AIM: Sacral neuromodulation (SNM) plays a major part in the algorithm of management of faecal incontinence, but there are limited data on its cost-effectiveness. This study aimed to analyse this and the quality-adjusted life-years (QALYs) associated with two different treatment algorithms. The first (SNM-) included use of an artificial sphincter [dynamic graciloplasty (DGP) (50%) and artificial bowel sphincter (ABS) (50%)]. The second (SNM+) included SNM (80% of cases) and artificial sphincter (DGP 10%; ABS 10%) The incidence of sphincteroplasty was assumed to be equal in both algorithms. METHOD: A Markov model was developed. A hypothetical cohort of patients was run through both strategies of the model. A mailed EuroQoL-5D questionnaire was used to determine health-related quality of life. Costs were reproduced from the Maastricht University Medical Centre prospective faecal incontinence database. The time scale of the analysis was 5 years. RESULTS: The former treatment protocol cost euro22,651 per patient and the latter, after the introduction of SNM, cost euro16,473 per patient. The former treatment protocol resulted in a success rate of 0.59 after 5 years, whereas with the introduction of SNM this was 0.82. Adhering to the former treatment protocol yielded 4.14 QALYs and implementing the latter produced 4.21 QALYs. CONCLUSION: The study demonstrated that introducing SNM in the surgical management algorithm for faecal incontinence was both more effective and less costly than DGP or ABS without SNM. This justifies adequate funding for SNM for patients with faecal incontinence.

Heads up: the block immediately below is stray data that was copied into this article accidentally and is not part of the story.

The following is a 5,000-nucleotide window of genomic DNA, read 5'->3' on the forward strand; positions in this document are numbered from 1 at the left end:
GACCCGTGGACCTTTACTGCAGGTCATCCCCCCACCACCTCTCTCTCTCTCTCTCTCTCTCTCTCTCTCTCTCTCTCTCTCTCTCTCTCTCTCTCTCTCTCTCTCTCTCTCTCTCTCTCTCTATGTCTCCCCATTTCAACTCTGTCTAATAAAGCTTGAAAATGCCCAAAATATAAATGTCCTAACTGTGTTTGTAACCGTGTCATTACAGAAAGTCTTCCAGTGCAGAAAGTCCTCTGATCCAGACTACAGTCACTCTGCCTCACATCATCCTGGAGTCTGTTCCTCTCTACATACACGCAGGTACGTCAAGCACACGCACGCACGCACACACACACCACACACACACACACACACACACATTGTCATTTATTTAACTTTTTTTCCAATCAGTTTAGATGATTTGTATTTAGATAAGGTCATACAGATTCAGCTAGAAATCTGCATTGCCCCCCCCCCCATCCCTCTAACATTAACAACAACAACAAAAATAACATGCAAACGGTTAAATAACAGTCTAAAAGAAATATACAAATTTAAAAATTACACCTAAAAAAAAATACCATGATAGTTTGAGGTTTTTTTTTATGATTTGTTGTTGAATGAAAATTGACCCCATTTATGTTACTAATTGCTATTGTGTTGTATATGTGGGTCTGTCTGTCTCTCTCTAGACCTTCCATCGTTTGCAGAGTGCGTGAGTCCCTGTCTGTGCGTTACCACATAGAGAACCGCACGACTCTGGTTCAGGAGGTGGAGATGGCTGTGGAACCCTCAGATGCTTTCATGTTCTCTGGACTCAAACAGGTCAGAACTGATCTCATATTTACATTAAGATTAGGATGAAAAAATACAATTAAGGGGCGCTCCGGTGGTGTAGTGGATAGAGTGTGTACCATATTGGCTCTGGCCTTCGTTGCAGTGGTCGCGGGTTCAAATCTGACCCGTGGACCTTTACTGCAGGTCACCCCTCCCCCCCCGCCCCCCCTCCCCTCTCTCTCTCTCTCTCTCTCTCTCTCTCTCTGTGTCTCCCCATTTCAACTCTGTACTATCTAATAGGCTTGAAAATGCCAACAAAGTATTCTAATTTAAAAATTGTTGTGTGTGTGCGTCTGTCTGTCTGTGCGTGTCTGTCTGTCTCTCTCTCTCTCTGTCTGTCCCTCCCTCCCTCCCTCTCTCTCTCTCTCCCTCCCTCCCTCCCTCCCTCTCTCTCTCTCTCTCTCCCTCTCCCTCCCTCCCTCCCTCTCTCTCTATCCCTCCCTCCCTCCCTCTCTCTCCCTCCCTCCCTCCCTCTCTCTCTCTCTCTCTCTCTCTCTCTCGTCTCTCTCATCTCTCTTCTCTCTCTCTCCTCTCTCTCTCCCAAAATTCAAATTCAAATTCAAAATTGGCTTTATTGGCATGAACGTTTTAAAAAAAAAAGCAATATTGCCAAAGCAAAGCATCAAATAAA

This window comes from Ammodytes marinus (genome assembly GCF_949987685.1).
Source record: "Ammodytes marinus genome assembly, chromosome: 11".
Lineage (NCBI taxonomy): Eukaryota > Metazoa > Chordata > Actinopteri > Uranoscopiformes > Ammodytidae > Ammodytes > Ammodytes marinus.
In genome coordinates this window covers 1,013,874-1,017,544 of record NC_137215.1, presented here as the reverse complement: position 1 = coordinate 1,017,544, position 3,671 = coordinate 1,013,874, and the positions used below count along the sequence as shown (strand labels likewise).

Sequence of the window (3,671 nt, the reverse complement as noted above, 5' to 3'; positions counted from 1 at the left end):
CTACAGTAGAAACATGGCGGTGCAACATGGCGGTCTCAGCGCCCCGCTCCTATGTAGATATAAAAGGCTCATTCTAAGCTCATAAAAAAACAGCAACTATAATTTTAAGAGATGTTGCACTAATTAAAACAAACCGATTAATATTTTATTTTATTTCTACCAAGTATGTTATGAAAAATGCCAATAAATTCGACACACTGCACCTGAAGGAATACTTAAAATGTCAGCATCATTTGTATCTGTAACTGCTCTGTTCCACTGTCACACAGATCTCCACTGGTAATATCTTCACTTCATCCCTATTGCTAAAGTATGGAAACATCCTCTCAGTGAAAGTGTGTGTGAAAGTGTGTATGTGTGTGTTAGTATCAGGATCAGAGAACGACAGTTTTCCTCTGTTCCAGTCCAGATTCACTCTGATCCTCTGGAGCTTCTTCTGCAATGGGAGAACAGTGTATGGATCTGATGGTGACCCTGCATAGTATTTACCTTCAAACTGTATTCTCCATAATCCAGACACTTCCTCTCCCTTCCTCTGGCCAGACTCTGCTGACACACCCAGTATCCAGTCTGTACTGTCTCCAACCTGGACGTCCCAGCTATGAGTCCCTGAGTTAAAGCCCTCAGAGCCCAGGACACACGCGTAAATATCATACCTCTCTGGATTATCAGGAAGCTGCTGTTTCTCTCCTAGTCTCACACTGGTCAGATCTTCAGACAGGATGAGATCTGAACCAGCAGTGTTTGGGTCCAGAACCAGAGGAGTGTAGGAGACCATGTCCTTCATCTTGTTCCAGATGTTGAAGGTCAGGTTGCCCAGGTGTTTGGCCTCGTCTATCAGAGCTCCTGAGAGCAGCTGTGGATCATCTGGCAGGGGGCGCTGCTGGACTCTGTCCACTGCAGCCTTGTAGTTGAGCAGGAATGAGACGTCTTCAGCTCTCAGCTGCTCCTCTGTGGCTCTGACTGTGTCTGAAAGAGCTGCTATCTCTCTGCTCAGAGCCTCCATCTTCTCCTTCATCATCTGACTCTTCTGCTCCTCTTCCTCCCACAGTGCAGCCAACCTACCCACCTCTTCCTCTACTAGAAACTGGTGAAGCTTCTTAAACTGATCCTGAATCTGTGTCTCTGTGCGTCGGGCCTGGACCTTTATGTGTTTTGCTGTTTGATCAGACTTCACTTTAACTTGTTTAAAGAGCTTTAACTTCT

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- Cost-effectiveness, SNM, faecal incontinence, DGP, ABS, NERVE-STIMULATION, SPHINCTER